A family medicine physician in Rupert, ID has been selected as the beneficiary of the Primary Care Initiative’s (PCI) medical education debt repayment award — the second physician to receive assistance from the PCI’s fundraising efforts.
The Primary Care Initiative, a non-profit foundation that launched in August 2022, was established in partnership with the Idaho College of Osteopathic Medicine and Blue Cross of Idaho. The PCI aims to encourage doctors to practice in rural and medically-underserved areas of Idaho through scholarships and medical education debt repayments. The second recipient of the PCI’s medical education debt incentive is Dr. Christopher M. Burns, MD.
Dr. Burns serves as a family medicine physician at Minidoka Medical Center’s Rural Health Clinic in Rupert, ID. A native of Springville, UT, Dr. Jones completed his undergraduate education at Brigham Young University and earned his Doctor of Medicine (MD) degree from Indiana University School of Medicine. Afterward, he completed his graduate medical education in family medicine through Indiana University School of Medicine – Muncie and IU Health Ball Memorial Hospital.
“My wife is from Springdale, which is out near Declo, just a little east of Burley,” Dr. Burns said. “We made the decision to come back out this way. We really wanted to be back in the mountains, back with family, and we felt like it was a good choice.”
Minidoka Medical Center’s Rural Health Clinic (RHC) offers family practice and internal medicine care to residents in the Magic Valley, and is affiliated with Minidoka Memorial Hospital.
“It’s a really great resource for our community and we’ve been helping with access to care,” Dr. Burns said. “It’s a growing practice and we’ve added a number of physicians and providers within the last 12 to 18 months, so they’re able to take on new patients.”
As a family medicine physician, Dr. Burns cares for people of all ages, allowing him to practice the full spectrum of medicine. On any given day, Dr. Burns can see a toddler, a teenager, and an elderly patient, all in the same day. That variety, coupled with the community’s charm, are two reasons why Dr. Burns enjoys practicing rural medicine.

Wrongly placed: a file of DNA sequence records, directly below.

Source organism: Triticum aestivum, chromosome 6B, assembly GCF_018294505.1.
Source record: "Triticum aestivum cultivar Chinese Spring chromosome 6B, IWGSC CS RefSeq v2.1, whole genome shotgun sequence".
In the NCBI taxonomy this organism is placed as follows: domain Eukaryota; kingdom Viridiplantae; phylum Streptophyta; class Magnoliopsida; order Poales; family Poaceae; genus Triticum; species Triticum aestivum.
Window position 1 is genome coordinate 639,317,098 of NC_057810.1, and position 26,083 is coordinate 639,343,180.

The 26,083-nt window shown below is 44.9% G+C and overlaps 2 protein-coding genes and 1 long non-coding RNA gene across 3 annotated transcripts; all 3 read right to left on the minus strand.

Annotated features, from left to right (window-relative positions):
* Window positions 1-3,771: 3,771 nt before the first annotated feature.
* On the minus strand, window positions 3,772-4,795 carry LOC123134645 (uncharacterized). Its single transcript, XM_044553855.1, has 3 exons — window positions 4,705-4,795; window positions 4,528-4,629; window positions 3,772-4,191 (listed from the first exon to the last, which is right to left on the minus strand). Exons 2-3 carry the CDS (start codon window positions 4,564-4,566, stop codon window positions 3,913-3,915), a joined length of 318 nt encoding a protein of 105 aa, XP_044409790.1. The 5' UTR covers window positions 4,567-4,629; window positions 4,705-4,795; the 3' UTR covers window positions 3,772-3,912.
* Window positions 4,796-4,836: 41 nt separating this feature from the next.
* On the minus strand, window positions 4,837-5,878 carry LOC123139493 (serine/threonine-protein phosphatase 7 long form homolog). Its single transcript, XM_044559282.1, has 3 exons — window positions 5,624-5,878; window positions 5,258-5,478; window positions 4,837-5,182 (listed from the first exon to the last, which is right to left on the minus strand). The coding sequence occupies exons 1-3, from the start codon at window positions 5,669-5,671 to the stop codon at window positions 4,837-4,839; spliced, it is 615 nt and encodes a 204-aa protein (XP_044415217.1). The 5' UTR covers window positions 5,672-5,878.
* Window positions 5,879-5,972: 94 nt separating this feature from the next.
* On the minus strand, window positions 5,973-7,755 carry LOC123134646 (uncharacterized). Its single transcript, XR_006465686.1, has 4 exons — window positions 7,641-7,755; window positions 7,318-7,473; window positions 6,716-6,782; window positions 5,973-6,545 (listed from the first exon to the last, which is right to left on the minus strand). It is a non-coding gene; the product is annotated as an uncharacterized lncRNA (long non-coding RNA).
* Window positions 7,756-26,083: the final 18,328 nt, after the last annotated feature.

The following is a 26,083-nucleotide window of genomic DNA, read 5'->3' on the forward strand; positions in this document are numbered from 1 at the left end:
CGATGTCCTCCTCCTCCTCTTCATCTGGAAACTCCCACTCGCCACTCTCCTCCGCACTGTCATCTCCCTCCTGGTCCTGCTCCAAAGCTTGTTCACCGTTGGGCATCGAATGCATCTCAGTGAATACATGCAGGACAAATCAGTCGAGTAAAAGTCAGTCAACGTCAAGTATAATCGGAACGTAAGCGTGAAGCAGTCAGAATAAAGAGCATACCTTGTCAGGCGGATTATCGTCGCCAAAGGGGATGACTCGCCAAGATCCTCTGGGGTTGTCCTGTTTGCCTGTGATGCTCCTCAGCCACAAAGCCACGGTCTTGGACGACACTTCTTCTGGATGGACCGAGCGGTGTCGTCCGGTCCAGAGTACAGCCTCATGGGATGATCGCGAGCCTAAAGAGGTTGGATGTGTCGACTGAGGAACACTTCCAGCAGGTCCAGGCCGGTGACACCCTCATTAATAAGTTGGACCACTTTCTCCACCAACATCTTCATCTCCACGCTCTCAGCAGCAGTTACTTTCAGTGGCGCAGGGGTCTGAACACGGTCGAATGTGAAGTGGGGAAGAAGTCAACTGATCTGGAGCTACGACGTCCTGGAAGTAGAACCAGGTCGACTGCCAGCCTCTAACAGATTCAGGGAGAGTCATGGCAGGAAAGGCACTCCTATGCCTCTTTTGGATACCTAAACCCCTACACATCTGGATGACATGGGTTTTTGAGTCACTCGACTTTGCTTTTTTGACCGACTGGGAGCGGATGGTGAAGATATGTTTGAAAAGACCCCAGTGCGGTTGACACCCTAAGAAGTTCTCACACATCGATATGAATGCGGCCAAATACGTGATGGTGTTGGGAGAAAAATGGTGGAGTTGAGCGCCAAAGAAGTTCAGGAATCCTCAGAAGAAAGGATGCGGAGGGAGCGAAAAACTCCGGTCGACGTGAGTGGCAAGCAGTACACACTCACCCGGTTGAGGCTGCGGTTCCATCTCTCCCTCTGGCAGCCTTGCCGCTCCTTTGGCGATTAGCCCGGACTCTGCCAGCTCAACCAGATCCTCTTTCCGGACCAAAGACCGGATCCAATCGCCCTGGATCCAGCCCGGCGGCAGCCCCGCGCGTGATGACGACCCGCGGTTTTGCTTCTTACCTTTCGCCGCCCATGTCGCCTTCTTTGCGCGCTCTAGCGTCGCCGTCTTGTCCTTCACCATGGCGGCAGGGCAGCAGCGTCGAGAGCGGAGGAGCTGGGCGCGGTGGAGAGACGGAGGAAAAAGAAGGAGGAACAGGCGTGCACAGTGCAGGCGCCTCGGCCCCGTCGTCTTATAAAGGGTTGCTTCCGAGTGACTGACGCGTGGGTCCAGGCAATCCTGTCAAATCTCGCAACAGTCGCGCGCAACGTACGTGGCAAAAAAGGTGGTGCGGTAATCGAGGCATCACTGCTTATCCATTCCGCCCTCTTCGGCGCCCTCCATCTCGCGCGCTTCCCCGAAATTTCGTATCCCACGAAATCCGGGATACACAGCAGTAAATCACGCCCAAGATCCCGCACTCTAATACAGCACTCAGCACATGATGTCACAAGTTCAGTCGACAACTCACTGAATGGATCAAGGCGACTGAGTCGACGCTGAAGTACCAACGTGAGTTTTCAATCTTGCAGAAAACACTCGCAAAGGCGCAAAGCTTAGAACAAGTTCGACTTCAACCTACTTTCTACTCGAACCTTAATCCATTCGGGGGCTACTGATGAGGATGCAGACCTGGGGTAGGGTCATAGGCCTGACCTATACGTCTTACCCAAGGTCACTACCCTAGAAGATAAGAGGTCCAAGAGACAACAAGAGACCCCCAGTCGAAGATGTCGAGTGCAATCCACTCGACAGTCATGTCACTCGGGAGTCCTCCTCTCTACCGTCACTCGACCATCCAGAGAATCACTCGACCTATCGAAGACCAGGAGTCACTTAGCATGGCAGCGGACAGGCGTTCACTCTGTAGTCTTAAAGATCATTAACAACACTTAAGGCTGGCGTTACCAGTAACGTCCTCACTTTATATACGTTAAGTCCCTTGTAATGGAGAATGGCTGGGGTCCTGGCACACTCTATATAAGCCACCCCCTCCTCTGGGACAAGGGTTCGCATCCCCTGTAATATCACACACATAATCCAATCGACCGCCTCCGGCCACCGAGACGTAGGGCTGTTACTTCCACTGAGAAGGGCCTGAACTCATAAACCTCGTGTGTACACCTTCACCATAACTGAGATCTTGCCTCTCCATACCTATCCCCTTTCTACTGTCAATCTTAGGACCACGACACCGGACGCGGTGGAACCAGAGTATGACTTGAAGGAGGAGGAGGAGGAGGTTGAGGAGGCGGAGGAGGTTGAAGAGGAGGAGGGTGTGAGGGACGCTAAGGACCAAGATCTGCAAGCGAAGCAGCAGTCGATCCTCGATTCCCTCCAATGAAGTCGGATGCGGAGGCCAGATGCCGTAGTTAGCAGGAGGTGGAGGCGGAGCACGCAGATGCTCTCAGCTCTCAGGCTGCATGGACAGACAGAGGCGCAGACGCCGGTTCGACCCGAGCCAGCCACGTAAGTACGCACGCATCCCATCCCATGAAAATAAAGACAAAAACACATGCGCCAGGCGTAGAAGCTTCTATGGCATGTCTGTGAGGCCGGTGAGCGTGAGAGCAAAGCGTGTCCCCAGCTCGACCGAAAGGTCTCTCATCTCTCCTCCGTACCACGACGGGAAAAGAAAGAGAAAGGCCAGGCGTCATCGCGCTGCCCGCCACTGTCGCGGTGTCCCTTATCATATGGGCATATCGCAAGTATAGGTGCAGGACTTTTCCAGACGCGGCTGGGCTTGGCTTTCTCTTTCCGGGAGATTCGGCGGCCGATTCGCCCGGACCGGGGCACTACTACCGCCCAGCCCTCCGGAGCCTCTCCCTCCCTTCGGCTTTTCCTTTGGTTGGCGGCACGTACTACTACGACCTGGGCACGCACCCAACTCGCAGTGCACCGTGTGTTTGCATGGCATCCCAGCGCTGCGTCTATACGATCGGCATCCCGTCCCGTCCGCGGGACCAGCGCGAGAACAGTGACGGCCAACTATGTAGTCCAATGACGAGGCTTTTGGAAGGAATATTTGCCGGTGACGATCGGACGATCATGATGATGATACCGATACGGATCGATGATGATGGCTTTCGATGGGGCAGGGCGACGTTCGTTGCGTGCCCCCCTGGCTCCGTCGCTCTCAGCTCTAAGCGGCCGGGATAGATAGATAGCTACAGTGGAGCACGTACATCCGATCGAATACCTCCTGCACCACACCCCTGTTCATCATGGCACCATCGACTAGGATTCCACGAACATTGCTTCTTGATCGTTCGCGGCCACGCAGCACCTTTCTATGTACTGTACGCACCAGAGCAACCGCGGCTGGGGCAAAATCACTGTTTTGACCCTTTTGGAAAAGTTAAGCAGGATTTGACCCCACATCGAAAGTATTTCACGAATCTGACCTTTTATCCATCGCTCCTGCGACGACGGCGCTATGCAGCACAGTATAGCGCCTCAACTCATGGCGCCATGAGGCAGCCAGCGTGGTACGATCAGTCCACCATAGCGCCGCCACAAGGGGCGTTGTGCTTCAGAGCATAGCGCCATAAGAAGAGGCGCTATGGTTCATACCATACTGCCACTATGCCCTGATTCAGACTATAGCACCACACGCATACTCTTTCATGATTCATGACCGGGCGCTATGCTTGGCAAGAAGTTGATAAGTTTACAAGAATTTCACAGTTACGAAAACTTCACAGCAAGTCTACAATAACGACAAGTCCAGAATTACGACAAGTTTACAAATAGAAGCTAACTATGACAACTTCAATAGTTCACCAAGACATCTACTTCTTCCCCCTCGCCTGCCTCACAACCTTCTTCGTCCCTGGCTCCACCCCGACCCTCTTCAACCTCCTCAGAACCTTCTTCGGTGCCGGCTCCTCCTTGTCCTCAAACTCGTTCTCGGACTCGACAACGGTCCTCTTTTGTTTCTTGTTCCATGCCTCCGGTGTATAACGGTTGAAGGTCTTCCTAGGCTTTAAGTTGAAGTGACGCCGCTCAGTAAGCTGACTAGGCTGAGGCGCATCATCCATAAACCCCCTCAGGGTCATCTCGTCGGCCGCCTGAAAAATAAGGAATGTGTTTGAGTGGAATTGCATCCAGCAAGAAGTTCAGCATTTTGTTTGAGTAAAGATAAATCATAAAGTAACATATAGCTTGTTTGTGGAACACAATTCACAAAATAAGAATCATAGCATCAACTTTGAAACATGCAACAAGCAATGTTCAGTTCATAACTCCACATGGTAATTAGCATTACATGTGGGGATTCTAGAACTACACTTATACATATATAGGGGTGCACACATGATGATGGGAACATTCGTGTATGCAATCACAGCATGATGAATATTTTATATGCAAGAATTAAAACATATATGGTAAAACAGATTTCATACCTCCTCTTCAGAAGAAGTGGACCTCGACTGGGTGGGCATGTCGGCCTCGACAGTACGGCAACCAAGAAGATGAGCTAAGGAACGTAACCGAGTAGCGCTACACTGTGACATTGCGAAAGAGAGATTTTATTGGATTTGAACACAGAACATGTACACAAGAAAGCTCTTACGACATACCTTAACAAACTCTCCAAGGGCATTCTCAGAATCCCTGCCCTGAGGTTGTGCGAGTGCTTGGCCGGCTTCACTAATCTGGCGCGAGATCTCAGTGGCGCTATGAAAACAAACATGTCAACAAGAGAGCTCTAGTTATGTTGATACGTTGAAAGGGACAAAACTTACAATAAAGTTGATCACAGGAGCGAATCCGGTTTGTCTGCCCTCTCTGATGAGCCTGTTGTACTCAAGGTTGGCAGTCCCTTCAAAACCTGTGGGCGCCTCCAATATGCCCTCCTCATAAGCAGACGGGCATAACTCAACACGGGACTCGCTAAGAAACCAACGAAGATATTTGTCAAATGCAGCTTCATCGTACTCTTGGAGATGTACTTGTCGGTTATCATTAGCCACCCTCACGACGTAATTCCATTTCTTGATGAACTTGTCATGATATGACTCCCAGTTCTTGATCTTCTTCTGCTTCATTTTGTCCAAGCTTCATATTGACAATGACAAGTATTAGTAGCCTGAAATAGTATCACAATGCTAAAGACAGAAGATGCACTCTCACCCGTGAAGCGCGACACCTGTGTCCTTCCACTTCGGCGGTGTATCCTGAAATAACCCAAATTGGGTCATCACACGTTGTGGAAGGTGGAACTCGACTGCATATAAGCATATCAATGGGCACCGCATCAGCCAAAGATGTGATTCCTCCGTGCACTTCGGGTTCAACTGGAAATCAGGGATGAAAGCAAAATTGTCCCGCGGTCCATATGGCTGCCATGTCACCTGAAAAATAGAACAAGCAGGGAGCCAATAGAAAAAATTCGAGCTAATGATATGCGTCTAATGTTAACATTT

“People who live in rural areas want to have a more personal, tighter relationship with their doctor, and I think that’s one of the beauties of rural medicine,” Dr. Burns said. “Definitely one of the challenges of rural medicine is not having specialists readily accessible, but that opens the door to us rural physicians to practice the full scope of what we can as family doctors. It pushes us to do all that we can for our patients, which I think makes rural medicine interesting.”
Through the foundation’s fundraising efforts, PCI made a $100,000 contribution to the Idaho Department of Health and Welfare’s Rural Health Care Access Fund. As a result, Dr. Burns will be provided with $25,000 per year for four years for student loan repayment.
“Physician recruitment and retention is a top priority in rural communities,” said Gina Pannell, Bureau Chief of the Bureau of Rural Health and Primary care. “This donation is an excellent public-private partnership that supports Dr. Burns so he can continue to dedicate his time and talent to serving rural Idaho.”
Idaho and its rural communities face a chronic shortage of physicians. In fact, the Gem State ranks 45th in the nation for the number of primary care physicians per capita, according to the Association of American Medical Colleges’ 2021 State Physician Workforce Data Report.